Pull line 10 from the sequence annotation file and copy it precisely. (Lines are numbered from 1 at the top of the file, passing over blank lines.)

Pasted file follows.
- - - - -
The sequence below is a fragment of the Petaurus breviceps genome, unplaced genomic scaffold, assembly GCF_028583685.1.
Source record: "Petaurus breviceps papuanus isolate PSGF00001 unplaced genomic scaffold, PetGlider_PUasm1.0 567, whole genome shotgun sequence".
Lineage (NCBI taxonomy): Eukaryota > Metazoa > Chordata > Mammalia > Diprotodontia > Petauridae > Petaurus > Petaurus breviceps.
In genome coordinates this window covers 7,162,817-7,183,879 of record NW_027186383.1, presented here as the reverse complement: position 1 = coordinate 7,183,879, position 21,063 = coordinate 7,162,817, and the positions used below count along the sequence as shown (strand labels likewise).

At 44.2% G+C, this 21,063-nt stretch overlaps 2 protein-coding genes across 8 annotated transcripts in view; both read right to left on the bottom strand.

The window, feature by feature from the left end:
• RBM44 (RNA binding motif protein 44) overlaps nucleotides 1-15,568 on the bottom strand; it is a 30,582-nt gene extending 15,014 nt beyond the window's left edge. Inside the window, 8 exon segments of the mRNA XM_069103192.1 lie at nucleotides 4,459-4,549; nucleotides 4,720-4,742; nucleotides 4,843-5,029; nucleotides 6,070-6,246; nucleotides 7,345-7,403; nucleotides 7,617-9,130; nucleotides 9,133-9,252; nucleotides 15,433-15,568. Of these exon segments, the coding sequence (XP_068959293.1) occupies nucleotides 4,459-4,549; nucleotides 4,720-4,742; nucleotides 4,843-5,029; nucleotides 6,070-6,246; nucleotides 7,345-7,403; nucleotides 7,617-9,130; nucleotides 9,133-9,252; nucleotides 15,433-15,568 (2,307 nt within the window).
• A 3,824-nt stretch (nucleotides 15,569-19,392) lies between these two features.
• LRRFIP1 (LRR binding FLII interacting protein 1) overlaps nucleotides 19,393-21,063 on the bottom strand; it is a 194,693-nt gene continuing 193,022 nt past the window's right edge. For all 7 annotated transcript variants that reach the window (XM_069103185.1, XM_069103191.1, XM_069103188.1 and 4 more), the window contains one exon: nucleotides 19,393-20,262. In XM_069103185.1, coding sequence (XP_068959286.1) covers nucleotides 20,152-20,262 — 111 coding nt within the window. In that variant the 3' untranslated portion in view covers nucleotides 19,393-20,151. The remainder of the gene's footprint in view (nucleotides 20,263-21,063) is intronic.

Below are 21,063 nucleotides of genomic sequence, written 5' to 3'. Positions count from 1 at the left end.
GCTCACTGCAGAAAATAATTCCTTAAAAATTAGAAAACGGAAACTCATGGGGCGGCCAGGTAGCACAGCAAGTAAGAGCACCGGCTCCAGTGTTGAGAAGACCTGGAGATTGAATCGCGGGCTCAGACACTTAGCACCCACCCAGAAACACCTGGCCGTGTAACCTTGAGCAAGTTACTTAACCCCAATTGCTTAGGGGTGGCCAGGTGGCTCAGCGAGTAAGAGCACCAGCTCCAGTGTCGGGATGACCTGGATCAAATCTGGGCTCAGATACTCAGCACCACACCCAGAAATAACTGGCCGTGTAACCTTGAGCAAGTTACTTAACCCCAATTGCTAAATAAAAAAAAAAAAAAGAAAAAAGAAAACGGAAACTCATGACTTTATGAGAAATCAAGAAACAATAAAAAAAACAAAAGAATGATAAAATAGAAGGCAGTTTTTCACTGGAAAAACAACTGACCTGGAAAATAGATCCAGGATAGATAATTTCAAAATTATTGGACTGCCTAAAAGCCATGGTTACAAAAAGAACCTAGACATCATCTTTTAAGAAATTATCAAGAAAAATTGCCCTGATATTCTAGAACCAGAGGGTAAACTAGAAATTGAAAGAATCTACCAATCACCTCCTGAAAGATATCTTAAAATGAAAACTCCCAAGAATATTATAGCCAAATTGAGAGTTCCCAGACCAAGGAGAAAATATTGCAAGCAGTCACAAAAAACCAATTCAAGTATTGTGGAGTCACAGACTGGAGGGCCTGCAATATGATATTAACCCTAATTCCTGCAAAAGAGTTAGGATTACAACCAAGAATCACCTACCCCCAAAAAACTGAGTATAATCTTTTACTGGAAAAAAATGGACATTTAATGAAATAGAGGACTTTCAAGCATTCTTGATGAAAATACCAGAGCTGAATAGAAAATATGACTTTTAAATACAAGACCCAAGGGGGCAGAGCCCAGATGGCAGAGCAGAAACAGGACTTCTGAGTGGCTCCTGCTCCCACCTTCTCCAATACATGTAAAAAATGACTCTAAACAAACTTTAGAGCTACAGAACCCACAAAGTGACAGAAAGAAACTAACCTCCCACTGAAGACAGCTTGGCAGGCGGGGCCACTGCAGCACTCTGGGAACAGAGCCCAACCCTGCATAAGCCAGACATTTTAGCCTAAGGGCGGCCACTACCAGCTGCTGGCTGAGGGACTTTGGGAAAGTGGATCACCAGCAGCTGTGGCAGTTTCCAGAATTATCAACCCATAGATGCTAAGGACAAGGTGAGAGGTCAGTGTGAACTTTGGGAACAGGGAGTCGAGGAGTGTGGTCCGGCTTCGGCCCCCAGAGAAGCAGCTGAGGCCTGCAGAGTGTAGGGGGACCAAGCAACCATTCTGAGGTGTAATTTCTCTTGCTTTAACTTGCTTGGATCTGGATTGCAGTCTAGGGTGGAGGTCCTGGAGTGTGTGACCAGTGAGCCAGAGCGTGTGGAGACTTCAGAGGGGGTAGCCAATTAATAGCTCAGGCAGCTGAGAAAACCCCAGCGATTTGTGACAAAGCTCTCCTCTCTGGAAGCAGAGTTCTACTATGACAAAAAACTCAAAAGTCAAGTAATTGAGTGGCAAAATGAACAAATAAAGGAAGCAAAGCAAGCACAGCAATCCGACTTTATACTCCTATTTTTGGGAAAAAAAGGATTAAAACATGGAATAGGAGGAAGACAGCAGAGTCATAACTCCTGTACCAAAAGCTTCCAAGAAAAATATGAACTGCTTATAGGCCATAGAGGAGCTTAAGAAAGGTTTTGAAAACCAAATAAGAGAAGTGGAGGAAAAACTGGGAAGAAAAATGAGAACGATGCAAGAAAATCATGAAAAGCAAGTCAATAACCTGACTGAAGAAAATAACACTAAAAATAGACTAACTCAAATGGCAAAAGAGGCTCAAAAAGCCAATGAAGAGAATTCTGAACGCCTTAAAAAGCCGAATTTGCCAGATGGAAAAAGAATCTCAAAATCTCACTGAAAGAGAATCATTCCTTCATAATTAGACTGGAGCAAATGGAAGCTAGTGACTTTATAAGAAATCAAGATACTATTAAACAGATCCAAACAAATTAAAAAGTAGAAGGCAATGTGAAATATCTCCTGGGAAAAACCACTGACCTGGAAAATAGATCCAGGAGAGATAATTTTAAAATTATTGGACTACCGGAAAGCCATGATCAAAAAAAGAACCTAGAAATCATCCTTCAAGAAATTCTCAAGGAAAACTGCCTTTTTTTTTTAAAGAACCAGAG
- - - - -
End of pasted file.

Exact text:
Below are 21,063 nucleotides of genomic sequence, written 5' to 3'. Positions count from 1 at the left end.